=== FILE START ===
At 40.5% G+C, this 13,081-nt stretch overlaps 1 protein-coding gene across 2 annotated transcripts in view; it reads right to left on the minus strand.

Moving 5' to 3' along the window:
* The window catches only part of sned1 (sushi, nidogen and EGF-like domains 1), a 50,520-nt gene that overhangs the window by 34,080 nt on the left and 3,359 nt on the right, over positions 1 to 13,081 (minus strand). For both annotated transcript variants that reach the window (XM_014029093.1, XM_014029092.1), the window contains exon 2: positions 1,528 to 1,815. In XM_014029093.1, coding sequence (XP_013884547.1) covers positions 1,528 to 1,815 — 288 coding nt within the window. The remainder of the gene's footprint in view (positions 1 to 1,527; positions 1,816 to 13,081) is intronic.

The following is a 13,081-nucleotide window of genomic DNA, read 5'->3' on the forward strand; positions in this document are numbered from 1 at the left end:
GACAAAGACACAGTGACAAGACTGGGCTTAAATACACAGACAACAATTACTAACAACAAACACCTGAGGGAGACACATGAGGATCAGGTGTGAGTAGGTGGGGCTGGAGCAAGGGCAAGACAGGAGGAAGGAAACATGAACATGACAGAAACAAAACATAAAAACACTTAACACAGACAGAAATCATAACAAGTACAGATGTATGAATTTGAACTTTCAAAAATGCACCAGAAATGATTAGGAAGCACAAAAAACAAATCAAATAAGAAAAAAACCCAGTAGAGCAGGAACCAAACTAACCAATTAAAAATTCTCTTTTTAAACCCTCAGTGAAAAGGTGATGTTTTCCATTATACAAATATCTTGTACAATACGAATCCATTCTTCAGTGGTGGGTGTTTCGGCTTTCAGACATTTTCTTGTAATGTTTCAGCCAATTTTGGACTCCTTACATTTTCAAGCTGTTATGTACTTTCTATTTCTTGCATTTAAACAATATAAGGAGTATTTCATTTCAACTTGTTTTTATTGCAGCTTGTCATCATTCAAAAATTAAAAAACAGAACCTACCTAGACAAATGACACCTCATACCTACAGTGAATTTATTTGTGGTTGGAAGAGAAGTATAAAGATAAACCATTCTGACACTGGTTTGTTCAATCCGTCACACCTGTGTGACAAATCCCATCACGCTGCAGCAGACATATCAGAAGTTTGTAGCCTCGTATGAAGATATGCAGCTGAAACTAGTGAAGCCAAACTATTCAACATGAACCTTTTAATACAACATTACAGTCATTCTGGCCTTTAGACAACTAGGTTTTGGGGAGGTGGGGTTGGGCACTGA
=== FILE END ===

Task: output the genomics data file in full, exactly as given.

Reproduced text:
At 40.5% G+C, this 13,081-nt stretch overlaps 1 protein-coding gene across 2 annotated transcripts in view; it reads right to left on the minus strand.

Moving 5' to 3' along the window:
* The window catches only part of sned1 (sushi, nidogen and EGF-like domains 1), a 50,520-nt gene that overhangs the window by 34,080 nt on the left and 3,359 nt on the right, over positions 1 to 13,081 (minus strand). For both annotated transcript variants that reach the window (XM_014029093.1, XM_014029092.1), the window contains exon 2: positions 1,528 to 1,815. In XM_014029093.1, coding sequence (XP_013884547.1) covers positions 1,528 to 1,815 — 288 coding nt within the window. The remainder of the gene's footprint in view (positions 1 to 1,527; positions 1,816 to 13,081) is intronic.

The following is a 13,081-nucleotide window of genomic DNA, read 5'->3' on the forward strand; positions in this document are numbered from 1 at the left end:
GACAAAGACACAGTGACAAGACTGGGCTTAAATACACAGACAACAATTACTAACAACAAACACCTGAGGGAGACACATGAGGATCAGGTGTGAGTAGGTGGGGCTGGAGCAAGGGCAAGACAGGAGGAAGGAAACATGAACATGACAGAAACAAAACATAAAAACACTTAACACAGACAGAAATCATAACAAGTACAGATGTATGAATTTGAACTTTCAAAAATGCACCAGAAATGATTAGGAAGCACAAAAAACAAATCAAATAAGAAAAAAACCCAGTAGAGCAGGAACCAAACTAACCAATTAAAAATTCTCTTTTTAAACCCTCAGTGAAAAGGTGATGTTTTCCATTATACAAATATCTTGTACAATACGAATCCATTCTTCAGTGGTGGGTGTTTCGGCTTTCAGACATTTTCTTGTAATGTTTCAGCCAATTTTGGACTCCTTACATTTTCAAGCTGTTATGTACTTTCTATTTCTTGCATTTAAACAATATAAGGAGTATTTCATTTCAACTTGTTTTTATTGCAGCTTGTCATCATTCAAAAATTAAAAAACAGAACCTACCTAGACAAATGACACCTCATACCTACAGTGAATTTATTTGTGGTTGGAAGAGAAGTATAAAGATAAACCATTCTGACACTGGTTTGTTCAATCCGTCACACCTGTGTGACAAATCCCATCACGCTGCAGCAGACATATCAGAAGTTTGTAGCCTCGTATGAAGATATGCAGCTGAAACTAGTGAAGCCAAACTATTCAACATGAACCTTTTAATACAACATTACAGTCATTCTGGCCTTTAGACAACTAGGTTTTGGGGAGGTGGGGTTGGGCACTGA